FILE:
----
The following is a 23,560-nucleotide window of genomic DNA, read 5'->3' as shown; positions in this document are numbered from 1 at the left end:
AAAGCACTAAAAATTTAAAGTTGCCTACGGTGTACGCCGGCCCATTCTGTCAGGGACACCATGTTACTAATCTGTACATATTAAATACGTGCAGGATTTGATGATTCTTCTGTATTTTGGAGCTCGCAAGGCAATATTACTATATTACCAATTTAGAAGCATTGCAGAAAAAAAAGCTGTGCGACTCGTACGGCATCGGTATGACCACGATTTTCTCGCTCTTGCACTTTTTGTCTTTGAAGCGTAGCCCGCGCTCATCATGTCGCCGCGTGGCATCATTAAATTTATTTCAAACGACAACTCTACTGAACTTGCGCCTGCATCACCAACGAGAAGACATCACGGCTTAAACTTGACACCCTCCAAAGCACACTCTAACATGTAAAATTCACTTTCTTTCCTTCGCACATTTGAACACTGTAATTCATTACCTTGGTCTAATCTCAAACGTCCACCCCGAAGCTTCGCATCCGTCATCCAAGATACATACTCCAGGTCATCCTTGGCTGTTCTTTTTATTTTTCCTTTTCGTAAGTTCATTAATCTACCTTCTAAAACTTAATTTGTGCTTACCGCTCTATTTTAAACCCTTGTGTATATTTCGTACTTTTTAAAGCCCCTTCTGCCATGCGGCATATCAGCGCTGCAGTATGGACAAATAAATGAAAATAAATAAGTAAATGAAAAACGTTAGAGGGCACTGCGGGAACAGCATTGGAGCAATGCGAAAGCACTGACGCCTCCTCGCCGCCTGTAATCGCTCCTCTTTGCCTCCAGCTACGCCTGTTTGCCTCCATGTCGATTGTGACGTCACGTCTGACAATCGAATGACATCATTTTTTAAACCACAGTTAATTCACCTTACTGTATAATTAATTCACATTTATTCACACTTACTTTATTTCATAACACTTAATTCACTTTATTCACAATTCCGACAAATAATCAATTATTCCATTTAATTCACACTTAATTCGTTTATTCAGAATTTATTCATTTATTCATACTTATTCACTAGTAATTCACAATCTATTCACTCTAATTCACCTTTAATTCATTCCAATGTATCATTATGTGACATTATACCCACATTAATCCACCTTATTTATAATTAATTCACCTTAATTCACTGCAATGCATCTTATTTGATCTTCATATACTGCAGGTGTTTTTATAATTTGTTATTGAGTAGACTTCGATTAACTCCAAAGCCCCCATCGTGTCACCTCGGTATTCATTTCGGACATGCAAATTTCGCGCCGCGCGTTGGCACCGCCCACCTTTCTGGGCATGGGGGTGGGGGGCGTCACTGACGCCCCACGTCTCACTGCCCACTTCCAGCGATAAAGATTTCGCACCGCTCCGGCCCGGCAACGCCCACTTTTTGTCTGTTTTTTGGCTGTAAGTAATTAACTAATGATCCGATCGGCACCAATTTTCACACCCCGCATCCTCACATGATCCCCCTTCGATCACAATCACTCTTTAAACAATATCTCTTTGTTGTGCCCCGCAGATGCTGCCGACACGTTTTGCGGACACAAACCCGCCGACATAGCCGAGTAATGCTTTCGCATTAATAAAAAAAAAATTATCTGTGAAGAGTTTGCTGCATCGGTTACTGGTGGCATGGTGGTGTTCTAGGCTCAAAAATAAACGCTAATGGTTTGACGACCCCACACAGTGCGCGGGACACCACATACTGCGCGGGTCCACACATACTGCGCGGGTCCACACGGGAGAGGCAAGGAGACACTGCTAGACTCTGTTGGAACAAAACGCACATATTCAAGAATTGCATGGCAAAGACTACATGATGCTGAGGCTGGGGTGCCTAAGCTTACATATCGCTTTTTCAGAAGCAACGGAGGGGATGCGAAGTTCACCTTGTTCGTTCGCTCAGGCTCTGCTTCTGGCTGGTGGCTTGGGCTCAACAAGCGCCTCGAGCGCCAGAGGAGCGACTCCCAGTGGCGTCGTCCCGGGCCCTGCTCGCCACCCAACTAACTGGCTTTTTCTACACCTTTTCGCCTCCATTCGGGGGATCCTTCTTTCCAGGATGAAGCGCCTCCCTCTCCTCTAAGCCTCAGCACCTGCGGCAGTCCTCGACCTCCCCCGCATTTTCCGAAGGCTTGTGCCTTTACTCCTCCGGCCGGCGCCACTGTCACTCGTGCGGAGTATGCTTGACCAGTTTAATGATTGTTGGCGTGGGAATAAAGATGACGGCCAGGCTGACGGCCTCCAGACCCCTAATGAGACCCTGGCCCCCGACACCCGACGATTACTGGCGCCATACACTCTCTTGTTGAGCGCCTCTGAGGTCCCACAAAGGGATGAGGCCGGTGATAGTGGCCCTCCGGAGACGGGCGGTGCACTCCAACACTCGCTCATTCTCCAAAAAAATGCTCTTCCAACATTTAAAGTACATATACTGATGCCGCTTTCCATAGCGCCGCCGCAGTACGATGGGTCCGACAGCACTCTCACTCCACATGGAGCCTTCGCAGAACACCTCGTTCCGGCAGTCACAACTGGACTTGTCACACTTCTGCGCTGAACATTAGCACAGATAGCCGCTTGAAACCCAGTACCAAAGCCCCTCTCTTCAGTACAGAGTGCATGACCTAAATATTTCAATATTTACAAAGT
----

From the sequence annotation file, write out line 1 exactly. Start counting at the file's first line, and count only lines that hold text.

The following is a 23,560-nucleotide window of genomic DNA, read 5'->3' as shown; positions in this document are numbered from 1 at the left end: